We live in a digital age, yet voting remains woefully outdated. The nation’s recent experience holding a presidential election during a pandemic highlights how important it is to modernize the voting process. The benefits of transitioning to online voting are numerous, including easier access as voters would no longer be required to wait in long lines and greater efficiency as votes would be tabulated electronically.
Former Central Intelligence Agency (CIA) Director R. James Woolsey Jr., a veteran of four presidential administrations and one of the nation’s leading intelligence experts, believes we should be worried about election security on a number of levels — though he says there are some relatively easy fixes. Woolsey discusses security threats surrounding the voting process, measures that can be put in place to mitigate those risks, as well as the biggest security threat to the U.S. outside of election security.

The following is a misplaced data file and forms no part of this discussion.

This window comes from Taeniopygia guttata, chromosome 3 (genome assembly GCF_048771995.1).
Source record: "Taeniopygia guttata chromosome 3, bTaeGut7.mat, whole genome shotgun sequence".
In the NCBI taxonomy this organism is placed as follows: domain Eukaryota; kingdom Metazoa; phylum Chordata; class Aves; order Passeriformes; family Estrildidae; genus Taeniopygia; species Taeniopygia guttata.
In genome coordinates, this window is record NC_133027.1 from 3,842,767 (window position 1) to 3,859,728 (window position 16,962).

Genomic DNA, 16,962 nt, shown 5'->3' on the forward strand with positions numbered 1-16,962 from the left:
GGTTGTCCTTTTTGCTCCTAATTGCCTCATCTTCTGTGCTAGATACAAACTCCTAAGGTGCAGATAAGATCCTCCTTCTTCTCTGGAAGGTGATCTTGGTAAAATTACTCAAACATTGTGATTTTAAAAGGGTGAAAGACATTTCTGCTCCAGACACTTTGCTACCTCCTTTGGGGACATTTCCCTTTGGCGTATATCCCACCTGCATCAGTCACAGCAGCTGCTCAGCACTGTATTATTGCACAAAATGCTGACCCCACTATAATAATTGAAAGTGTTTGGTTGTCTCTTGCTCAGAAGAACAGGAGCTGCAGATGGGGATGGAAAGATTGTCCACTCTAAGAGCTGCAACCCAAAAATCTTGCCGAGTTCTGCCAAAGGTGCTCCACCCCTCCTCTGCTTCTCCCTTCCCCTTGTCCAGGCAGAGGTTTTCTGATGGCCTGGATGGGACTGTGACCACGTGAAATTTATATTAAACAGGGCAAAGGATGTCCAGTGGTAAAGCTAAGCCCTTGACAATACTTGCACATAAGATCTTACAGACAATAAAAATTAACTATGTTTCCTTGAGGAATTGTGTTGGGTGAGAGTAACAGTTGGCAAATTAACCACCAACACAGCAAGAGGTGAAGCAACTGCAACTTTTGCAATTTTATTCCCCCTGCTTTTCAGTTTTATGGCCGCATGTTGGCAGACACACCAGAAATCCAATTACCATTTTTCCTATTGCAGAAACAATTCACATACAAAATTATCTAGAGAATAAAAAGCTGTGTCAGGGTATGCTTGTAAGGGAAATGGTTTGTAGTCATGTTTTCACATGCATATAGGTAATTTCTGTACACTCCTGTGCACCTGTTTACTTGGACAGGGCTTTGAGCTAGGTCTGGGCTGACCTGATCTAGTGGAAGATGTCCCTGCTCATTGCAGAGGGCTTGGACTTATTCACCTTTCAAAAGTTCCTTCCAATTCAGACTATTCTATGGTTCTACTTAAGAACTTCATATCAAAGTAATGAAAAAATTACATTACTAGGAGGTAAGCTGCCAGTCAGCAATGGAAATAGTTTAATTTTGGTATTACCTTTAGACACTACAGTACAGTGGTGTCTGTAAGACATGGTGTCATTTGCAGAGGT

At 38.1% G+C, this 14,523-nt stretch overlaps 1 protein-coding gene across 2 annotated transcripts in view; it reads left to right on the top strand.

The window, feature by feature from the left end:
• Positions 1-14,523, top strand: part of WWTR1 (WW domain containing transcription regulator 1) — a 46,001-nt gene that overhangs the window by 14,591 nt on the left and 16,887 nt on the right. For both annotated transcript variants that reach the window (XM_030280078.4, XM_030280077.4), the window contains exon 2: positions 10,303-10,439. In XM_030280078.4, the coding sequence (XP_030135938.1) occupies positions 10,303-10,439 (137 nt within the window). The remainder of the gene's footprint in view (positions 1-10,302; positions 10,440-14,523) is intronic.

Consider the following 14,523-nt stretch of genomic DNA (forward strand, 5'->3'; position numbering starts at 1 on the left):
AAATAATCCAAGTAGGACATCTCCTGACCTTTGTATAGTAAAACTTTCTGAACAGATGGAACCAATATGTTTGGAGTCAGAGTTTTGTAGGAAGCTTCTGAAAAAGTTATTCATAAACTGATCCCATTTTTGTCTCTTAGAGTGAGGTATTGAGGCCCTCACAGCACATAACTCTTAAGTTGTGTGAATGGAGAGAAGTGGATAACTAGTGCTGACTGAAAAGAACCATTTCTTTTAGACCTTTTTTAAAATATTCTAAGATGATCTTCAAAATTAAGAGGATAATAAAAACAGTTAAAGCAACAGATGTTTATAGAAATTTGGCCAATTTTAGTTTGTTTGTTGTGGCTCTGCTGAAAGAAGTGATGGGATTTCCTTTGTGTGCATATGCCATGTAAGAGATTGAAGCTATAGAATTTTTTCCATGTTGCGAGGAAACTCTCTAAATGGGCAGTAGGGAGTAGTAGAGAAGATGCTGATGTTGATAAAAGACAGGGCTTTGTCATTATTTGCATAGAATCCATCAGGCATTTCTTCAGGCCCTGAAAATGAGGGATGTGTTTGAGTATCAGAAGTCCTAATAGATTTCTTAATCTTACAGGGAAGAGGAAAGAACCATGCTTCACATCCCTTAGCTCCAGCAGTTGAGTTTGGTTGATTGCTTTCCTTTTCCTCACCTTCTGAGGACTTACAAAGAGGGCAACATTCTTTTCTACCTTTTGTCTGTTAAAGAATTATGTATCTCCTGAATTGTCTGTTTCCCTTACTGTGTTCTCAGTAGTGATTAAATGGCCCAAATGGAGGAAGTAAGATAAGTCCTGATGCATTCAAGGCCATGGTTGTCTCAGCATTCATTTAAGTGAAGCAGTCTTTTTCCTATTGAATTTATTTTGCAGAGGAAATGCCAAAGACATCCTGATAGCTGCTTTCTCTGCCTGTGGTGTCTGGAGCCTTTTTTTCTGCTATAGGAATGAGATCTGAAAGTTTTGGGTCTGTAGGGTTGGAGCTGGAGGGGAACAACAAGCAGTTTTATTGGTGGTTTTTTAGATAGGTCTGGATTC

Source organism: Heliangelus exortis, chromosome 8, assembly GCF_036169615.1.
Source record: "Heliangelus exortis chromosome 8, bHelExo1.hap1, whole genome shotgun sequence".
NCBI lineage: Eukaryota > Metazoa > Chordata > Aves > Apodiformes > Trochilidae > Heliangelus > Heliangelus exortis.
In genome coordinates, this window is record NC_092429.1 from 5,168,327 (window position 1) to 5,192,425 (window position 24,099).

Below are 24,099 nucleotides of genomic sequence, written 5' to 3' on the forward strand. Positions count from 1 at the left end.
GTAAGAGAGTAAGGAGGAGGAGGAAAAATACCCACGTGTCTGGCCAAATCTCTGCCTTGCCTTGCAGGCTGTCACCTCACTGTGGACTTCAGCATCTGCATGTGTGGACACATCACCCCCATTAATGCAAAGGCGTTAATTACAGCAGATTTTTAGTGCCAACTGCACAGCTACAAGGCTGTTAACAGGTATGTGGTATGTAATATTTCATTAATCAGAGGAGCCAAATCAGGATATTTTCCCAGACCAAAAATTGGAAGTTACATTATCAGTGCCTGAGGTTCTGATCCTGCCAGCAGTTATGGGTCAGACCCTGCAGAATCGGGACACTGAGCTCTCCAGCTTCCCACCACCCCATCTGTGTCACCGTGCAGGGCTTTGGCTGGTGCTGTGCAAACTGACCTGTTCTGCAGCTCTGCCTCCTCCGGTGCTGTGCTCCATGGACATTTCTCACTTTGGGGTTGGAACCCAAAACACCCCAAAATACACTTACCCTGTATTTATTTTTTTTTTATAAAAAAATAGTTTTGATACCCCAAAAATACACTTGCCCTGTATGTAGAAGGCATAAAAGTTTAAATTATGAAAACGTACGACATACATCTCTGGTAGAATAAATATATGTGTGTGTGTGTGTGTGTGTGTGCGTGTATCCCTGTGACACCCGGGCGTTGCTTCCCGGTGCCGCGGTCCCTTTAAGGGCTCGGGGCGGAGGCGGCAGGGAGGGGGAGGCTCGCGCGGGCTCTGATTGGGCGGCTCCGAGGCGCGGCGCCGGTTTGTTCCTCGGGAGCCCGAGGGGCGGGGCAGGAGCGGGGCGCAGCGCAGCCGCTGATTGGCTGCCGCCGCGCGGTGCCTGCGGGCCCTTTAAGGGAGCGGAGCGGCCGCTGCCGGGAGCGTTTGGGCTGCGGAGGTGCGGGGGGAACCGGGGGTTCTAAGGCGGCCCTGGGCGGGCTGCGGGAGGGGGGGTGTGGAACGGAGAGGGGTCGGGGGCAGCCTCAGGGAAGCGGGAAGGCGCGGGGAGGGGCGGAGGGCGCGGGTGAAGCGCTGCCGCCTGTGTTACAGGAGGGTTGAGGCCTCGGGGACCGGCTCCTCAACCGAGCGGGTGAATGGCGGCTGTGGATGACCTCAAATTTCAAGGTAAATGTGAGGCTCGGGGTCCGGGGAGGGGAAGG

The Cybersecurity and Infrastructure Security Agency (CISA) is teaming up with election officials and private sector partners to develop and pilot an open source post-election auditing tool ahead of the 2020 elections.
Of late, much has been written regarding the dangers of electronic voting machines and how their security controls are either lacking or non-existent, leading to potential voter fraud or changes in how ballots are cast